Palo Alto, Calif., Meet Flint, Mich.
Silicon Valley could be the next Flint, Mich.
Imagine it, once-manicured corporate campuses overgrown; corporate cafeterias where gourmet meals were once served to throngs of the well paid now serving as soup kitchens to the khaki-clad masses; grocery stores forced to sell inorganic brand names; Niman Ranch beef and $16 appetizers reserved for special occasions.
It's a bleak future I don't want to ponder, but it's one Judy Estrin envisions. OK, it's my snarky and self-deprecating vision, but Estrin, the former Cisco Systems CTO, recently spoke to the New York Times' Claire Cain Miller and said she is worried that the Silicon Valley economy, so reliant on tech, could face hard times if the Valley's resident companies don't innovate. Estring spoke to Miller ahead of the publication of her new book, "Closing the Innovation Gap."
If entrepreneurs do not continue to develop groundbreaking technology, she said, the valley will be in dire straits in another decade. She compared the situation to a tree that appears to be growing well, but whose roots are rotting underground.
Emerging Markets and SUVs
My tongue-in-cheek vision of a Palo Alto shattered by the plant closure aside, a comparison to Flint and, to a greater extent, Detroit, might not be so far-fetched.
Silicon Valley today can often sound a lot like Detroit 20 years ago.
Way back when, as the 1980s came to a close, a barely wheezing U.S. auto industry began to tout a savior -- the SUV.
The SUV was no innovation. It was stylish, fit the needs (aesthetic and practical) of prosperous American families and was something the foreign automakers that were eating the U.S. automakers' lunch for decade didn't offer. Some help from U.S. regulators in the form of relaxed fuel consumption standards and the U.S. auto industry had staved off collapse.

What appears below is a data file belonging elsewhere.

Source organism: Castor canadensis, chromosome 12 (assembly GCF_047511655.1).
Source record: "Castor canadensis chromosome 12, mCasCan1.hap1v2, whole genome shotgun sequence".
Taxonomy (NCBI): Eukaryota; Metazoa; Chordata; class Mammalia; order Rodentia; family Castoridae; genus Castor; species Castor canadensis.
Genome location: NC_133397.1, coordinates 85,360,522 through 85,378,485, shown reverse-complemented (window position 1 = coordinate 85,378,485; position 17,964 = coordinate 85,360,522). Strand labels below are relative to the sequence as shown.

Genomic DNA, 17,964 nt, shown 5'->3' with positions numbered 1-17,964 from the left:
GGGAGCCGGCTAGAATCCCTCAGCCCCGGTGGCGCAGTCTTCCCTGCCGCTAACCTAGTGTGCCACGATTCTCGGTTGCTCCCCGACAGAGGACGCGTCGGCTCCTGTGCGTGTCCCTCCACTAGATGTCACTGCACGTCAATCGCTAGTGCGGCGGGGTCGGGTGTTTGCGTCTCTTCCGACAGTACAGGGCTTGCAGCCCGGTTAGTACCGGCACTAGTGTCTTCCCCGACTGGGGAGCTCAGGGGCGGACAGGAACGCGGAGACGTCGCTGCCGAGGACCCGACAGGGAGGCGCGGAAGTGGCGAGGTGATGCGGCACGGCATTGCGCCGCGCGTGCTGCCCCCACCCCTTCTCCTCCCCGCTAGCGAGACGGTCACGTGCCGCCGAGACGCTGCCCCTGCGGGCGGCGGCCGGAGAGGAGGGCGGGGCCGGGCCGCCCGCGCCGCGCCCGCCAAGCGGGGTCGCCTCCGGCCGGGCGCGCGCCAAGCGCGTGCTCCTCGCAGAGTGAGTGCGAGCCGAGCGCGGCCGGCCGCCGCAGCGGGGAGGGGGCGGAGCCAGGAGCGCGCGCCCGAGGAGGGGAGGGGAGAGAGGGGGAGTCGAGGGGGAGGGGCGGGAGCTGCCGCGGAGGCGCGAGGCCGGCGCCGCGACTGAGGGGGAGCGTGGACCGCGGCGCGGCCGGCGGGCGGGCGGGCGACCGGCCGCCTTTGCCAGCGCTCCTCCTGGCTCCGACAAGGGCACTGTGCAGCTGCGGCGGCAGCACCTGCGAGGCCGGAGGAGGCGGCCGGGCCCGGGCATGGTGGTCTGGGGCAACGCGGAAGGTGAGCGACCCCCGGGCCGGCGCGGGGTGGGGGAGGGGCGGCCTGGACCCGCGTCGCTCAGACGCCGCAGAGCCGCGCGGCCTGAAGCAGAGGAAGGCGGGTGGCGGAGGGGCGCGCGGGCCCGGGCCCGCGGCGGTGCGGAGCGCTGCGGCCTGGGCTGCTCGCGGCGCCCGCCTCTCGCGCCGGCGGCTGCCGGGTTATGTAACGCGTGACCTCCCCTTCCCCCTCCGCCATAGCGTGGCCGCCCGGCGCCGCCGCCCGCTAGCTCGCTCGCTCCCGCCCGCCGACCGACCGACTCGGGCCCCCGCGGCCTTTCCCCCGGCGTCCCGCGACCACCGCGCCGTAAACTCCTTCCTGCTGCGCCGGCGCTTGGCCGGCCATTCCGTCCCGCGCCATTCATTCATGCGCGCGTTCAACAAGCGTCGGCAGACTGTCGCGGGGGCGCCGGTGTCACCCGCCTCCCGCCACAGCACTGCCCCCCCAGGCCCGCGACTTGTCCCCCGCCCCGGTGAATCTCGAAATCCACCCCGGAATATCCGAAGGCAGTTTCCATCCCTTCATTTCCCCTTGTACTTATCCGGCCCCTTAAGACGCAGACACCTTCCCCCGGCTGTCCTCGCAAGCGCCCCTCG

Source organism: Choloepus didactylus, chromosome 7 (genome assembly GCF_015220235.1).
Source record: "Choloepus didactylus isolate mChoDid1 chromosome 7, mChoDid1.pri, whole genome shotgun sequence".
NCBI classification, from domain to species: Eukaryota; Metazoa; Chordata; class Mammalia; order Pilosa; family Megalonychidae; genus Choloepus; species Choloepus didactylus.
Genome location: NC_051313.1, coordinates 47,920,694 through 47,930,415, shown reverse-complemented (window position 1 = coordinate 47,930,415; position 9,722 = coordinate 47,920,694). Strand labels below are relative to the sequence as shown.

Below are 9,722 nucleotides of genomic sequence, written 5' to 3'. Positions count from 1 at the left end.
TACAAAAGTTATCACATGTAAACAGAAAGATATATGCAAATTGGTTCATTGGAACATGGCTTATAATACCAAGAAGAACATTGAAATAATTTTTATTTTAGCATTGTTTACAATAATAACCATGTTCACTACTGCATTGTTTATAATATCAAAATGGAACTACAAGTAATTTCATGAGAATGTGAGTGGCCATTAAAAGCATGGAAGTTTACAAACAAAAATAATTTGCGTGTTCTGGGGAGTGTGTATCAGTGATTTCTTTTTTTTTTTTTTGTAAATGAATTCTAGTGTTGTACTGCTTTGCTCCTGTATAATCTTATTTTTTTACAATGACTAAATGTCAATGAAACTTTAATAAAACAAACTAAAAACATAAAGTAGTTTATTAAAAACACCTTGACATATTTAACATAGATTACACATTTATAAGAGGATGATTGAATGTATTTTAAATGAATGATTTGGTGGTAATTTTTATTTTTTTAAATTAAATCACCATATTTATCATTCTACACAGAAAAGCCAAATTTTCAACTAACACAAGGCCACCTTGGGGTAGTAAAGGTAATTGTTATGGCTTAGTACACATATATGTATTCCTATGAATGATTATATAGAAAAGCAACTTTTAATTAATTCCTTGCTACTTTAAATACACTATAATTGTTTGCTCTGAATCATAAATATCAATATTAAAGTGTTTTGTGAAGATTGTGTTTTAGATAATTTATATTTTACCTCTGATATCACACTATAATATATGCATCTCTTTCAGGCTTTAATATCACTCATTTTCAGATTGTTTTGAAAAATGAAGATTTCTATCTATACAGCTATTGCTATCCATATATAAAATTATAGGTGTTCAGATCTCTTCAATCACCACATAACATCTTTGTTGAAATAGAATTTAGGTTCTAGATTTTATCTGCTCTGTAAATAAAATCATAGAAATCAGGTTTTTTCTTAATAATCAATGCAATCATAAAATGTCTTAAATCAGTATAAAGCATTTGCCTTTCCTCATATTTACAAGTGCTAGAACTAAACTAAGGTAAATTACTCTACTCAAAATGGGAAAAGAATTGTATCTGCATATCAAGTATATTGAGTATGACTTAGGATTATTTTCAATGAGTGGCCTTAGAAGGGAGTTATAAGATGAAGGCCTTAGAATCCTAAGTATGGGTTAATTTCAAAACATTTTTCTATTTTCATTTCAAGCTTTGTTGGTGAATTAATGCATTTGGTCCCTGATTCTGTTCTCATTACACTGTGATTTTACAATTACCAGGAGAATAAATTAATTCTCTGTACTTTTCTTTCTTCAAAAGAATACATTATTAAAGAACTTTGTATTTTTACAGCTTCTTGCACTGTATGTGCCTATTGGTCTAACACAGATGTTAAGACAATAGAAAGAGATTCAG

But reality caught up, those pesky fuel consumption standards turned out to have a purpose and the needs of no-longer-prosperous American families changed.
Listening to the CEOs and CFOs discuss the financial results of the tech giants every quarter, I hear similar lyrics. There is a savior -- emerging markets.
Every quarter, Dell, Hewlett-Packard, IBM and others tell analysts and reporters not to make such a big deal about sinking sales in the United States. The emerging markets -- Brazil, China, India, Russia, Vietnam and others -- are buying the products U.S. businesses can't or won't.
That's not innovation, it's a stopgap.
And here comes reality. Dell announced Aug. 28 that it had a worse than expected quarter because sales were weak worldwide.
Mark and Me
Innovation still thrives in Silicon Valley.
Apple, an also-ran PC-maker, turned itself into a giant of consumer electronics. It's a darling of Wall Street.
Intel knows shrinking the size of chips and boosting the power is just another word for an SUV. It is pushing device control to the chip level, putting software front and center in the hardware and driving revolutionary PC designs.
EMC and Symantec aren't combining their parts, they're reimagining data ownership.
Xerox. There are too many things to say about the work that comes out of Xerox or its PARC (Palo Alto Research Center) that are making us forget Xerox was a copy company.
Companies have to innovate. We don't want to see "Will Code for Food" signs dotting Palo Alto or unused iPhones all over San Jose. Or, worse yet, Michael Moore storming the halls of HP trying to film "Mark (Hurd) and Me."